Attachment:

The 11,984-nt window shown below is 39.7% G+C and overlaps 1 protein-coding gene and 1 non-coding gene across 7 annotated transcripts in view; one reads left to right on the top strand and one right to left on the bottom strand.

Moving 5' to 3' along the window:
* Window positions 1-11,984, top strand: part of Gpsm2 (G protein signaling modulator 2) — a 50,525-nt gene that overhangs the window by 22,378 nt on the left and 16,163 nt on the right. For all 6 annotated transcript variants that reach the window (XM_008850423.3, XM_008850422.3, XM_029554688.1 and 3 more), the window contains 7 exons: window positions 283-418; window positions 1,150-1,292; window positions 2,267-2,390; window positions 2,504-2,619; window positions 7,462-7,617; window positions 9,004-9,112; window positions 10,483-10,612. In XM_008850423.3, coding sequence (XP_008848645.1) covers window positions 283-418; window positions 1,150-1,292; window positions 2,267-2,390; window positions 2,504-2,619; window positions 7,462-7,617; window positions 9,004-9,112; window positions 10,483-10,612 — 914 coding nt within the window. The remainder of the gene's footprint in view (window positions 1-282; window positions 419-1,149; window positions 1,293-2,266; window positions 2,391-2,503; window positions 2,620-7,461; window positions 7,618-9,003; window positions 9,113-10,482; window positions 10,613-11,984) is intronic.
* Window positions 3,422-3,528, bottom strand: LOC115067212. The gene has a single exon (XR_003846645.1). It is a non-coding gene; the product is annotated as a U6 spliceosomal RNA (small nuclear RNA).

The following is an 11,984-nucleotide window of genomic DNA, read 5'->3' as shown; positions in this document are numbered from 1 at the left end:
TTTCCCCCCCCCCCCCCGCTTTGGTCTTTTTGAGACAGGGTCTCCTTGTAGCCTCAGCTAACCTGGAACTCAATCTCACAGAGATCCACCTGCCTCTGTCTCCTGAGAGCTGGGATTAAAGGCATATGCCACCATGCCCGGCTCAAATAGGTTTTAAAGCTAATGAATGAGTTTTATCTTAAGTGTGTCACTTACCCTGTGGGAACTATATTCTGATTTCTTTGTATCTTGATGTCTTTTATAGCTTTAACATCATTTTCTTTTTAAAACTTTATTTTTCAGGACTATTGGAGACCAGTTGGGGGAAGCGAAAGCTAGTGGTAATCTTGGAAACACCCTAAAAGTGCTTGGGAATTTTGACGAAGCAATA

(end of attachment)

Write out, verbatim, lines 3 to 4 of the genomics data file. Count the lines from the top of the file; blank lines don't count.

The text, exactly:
* Window positions 1-11,984, top strand: part of Gpsm2 (G protein signaling modulator 2) — a 50,525-nt gene that overhangs the window by 22,378 nt on the left and 16,163 nt on the right. For all 6 annotated transcript variants that reach the window (XM_008850423.3, XM_008850422.3, XM_029554688.1 and 3 more), the window contains 7 exons: window positions 283-418; window positions 1,150-1,292; window positions 2,267-2,390; window positions 2,504-2,619; window positions 7,462-7,617; window positions 9,004-9,112; window positions 10,483-10,612. In XM_008850423.3, coding sequence (XP_008848645.1) covers window positions 283-418; window positions 1,150-1,292; window positions 2,267-2,390; window positions 2,504-2,619; window positions 7,462-7,617; window positions 9,004-9,112; window positions 10,483-10,612 — 914 coding nt within the window. The remainder of the gene's footprint in view (window positions 1-282; window positions 419-1,149; window positions 1,293-2,266; window positions 2,391-2,503; window positions 2,620-7,461; window positions 7,618-9,003; window positions 9,113-10,482; window positions 10,613-11,984) is intronic.
* Window positions 3,422-3,528, bottom strand: LOC115067212. The gene has a single exon (XR_003846645.1). It is a non-coding gene; the product is annotated as a U6 spliceosomal RNA (small nuclear RNA).